Relentless pursuit of dream
JUST over a year ago, Emerald teen Reginald Oughton left his home town of Midrand in South Africa and moved to Australia to live in a first-world country with a first-rate air force so he could chase his dream of one day becoming a military pilot.
Soon after, he joined the Blackwater Cadet Unit and, according to his father Nicholas, "put in a tonne of effort”.
Mr Oughton said Reginald knew swimming was one of his weak areas, but worked on it relentlessly as he knew it would be a selection criteria in the Army's Chief of Cadet competition for this year.
"Every night he would go to the pool to tread water in full army kit in the now frigid night-time water temperatures,” Mr Oughton said.
"In addition to his self-motivated training regime were countless hours of study and practise perfecting field navigational skills, a big factor in the selection process.”
And now, after a rigorous and lengthy selection process that began in April, Reginald has been chosen as one of 10 cadets from hundreds of hopefuls across north Queensland to represent the region in the prestigious Chief of Army Cadet Team Challenge in July at Puckapunyal military base north of Melbourne.
Northern Queensland draws from cadet units in Townsville, Mackay, Yeppoon, Gladstone, Biloela and Cairns, and the Northern Queensland unit will be competing against teams from around Australia and the world, including other elite units from Britain and New Zealand.
Reginald, a Year 12 student from Emerald Christian College who has already qualified as a drone pilot, said this week, "I'm so happy - I'm ecstatic.”
The competition, he said, was an annual event where teams competed against each other based on a series of challenges including a live firing expertise, radio communications, first aid, navigation, field engineering, quick decision exercises, an obstacle course and drone work.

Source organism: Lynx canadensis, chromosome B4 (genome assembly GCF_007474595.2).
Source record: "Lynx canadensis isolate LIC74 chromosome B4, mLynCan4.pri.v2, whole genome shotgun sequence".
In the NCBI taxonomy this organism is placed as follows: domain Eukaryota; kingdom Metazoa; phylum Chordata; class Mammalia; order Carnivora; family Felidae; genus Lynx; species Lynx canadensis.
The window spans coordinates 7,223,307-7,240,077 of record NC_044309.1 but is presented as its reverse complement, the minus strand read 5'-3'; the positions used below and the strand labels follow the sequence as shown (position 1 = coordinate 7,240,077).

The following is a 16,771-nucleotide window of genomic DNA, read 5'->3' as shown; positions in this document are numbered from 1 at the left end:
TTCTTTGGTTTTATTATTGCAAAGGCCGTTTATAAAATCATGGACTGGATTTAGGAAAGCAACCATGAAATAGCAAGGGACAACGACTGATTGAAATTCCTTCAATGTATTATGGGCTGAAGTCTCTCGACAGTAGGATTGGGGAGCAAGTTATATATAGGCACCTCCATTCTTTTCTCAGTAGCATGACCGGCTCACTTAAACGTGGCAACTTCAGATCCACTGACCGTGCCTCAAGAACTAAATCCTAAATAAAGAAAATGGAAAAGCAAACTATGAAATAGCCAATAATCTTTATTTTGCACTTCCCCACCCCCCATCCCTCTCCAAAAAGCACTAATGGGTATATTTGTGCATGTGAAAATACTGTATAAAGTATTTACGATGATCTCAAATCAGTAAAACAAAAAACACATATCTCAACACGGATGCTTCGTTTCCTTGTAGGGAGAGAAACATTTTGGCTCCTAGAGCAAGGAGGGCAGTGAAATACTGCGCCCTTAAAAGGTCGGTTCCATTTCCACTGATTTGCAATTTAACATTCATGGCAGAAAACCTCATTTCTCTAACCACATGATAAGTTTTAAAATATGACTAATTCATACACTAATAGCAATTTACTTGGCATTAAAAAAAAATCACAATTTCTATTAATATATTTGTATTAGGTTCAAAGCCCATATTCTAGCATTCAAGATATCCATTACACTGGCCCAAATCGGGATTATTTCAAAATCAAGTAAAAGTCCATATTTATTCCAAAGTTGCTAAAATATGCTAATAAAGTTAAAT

He said next year he would like to apply for the military and he would eventually love to be a pilot in the Defence Force Academy.
"I just love the mindset everyone has - it's efficient, and you work as a team,” he said.
"It also brings out the best in a lot of people, and in yourself and your mates.”
Emerald Christian College principal Graeme Johnston said Reginald was "doing a great job”.
"He's learning to be self-reliant and how to do things in a procedural way.”
Mr Johnston said the school had also applied to the defence forces to run a cadet unit from the school and Reginald had been working with the school to help facilitate a new unit.
"I think a kid like Reginald steps forward and says, 'What can we do?' and that's great for any person, but for a young person it's just wonderful.
"Lots of kids say 'what's in it for me?' but Reggie and kids like him say, 'What can I do to help', and they're people who make society a good place and they get a lotout of it themselves as well.”
Reginald's father said he had enjoyed watching his son's ambition and hopeful career path progressing.
"I've told him - be all you can be, you only get one shotat life,” Mr Oughton said.
"Now it's good to see him have a goal and see it happening and it's all his own initiative.”